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EU and Japan Seal ‘EU-Japan Economic Partnership Agreement’ Deal

The parties to the EU-Japan Economic Partnership Agreement aim to improve trade in goods and services as well as to create opportunities for investment. This agreement will further improve the position of EU exporters and investors on Japan’s large market, and, in turn, of Japanese exporters and investors in the EU.

According to the European Commission, the EU-Japan Economic Partnership Agreement goes beyond simply trade issues. It represents a significant strengthening of the partnership between the parties. Its main provisions could have an impact on Hong Kong sellers in the EU or in Japan, due to the fierce competition that the Agreement is likely to trigger. It concerns the following topics: 

Elimination of customs duties: More than 90% of the EU's exports to Japan will be duty-free at entry into force of the agreement. After its full implementation, Japan will have scrapped customs duties on 97% of goods imported from the EU, with the remaining being subject to partial liberalisation through tariff rate quotas or tariff reductions.

Industrial products: There will be a full abolition of tariffs on industrial products in sectors such as chemicals, plastics, cosmetics and textiles and clothing. Tariffs on shoes will go down from 30% to 21% at entry into force of the agreement, with the rest of the duties being eliminated over 10 years. Tariffs on EU exports of leather products, e.g. handbags, will go down to zero over 10 years, as will those on products that are traditionally highly protected by Japan, such as sports shoes and ski boots.

Motor vehicles: According to the conditions of the agreement both Japan and the EU are required to fully align themselves with the same international standards on product safety and the protection of the environment. Therefore, trade in vehicles will be subject to the same requirements in both countries and these will not need to be tested and certified when exported. The text also provides for even stronger cooperation between the EU and Japan in relation to the establishment of international standards. It includes an accelerated dispute settlement between the two sides specifically for motor vehicles. Moreover, the agreement further includes a provision allowing the EU to reintroduce tariffs in the event that Japan would (re)introduce non-tariff barriers to EU exports of vehicles. Finally, hydrogen-fuelled cars compliant with EU standards will be allowed to be exported to Japan without further alterations.

Medical devices: The agreement seeks to reduce the costs of certification of European products exported to Japan. Both the parties have adopted the international standard on quality management systems (QMS).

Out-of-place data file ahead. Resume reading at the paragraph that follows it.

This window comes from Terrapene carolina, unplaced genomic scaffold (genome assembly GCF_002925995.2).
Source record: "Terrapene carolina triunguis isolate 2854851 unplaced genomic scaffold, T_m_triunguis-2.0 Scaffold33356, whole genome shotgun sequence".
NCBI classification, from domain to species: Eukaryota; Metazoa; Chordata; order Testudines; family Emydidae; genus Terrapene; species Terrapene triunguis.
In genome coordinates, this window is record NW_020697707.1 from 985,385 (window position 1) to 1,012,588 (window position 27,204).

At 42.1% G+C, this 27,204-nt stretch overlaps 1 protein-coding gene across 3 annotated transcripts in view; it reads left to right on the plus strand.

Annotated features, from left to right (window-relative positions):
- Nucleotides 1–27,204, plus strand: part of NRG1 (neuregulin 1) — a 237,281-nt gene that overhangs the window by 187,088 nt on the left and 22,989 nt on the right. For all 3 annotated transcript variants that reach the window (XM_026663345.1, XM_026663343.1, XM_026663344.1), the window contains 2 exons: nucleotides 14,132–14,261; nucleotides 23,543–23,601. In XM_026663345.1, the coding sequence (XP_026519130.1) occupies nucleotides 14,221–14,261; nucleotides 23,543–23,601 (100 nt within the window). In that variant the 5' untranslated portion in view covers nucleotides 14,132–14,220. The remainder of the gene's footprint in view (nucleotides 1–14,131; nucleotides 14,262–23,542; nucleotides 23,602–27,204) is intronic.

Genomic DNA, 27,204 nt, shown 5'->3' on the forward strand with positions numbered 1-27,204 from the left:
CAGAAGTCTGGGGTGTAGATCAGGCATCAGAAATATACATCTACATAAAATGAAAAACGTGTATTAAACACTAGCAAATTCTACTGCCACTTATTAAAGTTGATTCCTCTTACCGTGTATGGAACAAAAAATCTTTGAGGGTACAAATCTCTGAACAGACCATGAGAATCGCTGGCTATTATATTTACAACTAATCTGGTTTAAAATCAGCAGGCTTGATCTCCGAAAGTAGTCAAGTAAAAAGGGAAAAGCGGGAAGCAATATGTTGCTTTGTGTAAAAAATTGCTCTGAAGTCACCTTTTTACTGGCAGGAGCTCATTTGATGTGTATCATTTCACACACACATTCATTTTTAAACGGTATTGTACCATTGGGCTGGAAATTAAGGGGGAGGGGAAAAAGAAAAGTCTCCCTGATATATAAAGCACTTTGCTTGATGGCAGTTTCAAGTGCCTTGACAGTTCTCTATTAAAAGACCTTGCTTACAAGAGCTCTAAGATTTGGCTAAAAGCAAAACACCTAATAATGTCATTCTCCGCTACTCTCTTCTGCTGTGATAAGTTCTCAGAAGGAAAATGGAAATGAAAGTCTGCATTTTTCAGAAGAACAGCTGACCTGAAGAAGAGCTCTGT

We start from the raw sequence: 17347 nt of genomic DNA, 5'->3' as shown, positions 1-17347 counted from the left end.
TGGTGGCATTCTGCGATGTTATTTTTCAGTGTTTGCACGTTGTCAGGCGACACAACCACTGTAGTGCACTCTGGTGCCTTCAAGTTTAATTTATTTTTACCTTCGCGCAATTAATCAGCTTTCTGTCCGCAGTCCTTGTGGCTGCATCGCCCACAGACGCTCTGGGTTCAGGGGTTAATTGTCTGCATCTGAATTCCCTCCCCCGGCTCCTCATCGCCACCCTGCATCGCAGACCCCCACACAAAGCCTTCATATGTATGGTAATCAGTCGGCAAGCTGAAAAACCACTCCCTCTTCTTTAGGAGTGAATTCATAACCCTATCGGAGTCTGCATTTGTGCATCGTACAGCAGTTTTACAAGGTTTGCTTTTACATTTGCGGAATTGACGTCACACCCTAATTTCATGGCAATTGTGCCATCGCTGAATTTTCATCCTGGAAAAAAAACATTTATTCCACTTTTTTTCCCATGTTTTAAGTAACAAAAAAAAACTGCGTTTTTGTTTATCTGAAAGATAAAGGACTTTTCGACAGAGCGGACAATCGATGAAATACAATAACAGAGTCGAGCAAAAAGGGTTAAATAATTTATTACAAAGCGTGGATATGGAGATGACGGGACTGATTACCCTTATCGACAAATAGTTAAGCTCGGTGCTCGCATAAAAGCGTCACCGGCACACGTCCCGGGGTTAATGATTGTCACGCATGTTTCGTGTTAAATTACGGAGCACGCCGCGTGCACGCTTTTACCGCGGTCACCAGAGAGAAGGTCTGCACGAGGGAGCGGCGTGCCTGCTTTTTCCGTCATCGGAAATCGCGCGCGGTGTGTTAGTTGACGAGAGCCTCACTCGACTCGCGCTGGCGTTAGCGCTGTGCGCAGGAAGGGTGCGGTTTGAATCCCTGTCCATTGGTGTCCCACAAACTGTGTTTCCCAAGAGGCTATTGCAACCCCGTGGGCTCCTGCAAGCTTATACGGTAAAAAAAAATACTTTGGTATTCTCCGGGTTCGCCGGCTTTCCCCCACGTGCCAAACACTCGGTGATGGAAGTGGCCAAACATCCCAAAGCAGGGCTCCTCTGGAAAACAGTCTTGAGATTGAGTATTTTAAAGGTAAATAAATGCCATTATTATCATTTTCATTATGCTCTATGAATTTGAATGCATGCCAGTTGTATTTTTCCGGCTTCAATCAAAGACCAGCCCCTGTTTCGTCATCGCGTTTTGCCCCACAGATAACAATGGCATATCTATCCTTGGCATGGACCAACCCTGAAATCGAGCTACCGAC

Technical barriers to trade: The parties to the agreement seek to focus on their mutual commitment to ensure that their standards and technical regulations are based on international standards to the greatest possible extent. Reliance on international standards will be helpful for easier and less costly compliance of food products with Japanese labelling rules.

Sanitary and phytosanitary measures: The EU and Japan have agreed to simplify approval and clearance processes. The parties also seek the elimination of undue delays in import procedures, eliminating unnecessary bureaucracy. However, the intent of the agreement is not to jeopardize safety standards nor require a change in the domestic policy of the parties with regard to matters such as the use of hormones or genetically modified organisms (GMOs).

Telecommunications: The agreement includes provisions on issues such as universal service obligations, number portability, mobile roaming and confidentiality of communications in order to seek a level playing field for telecommunications services providers.

International maritime transport services: The agreement contains obligations to maintain open and non-discriminatory access to international maritime services -transport and related services- as well as access to ports and port services.

Intellectual property rights: The agreement reinforces the commitments that both sides have undertaken in the framework of the WTO. It establishes rules on the protection of trade secrets, trademarks, copyright protection, patents, minimum common rules for regulatory test data protection for pharmaceuticals, and civil enforcement provisions.

Competition: The agreement contains important principles that ensure that both sides commit themselves to maintain comprehensive competition rules and implementing these rules in a transparent and non-discriminatory manner.

As mentioned in the notice published in the Official Journal, the agreement is set to enter into force on 1 February 2019.

Content provided by Picture: HKTDC Research
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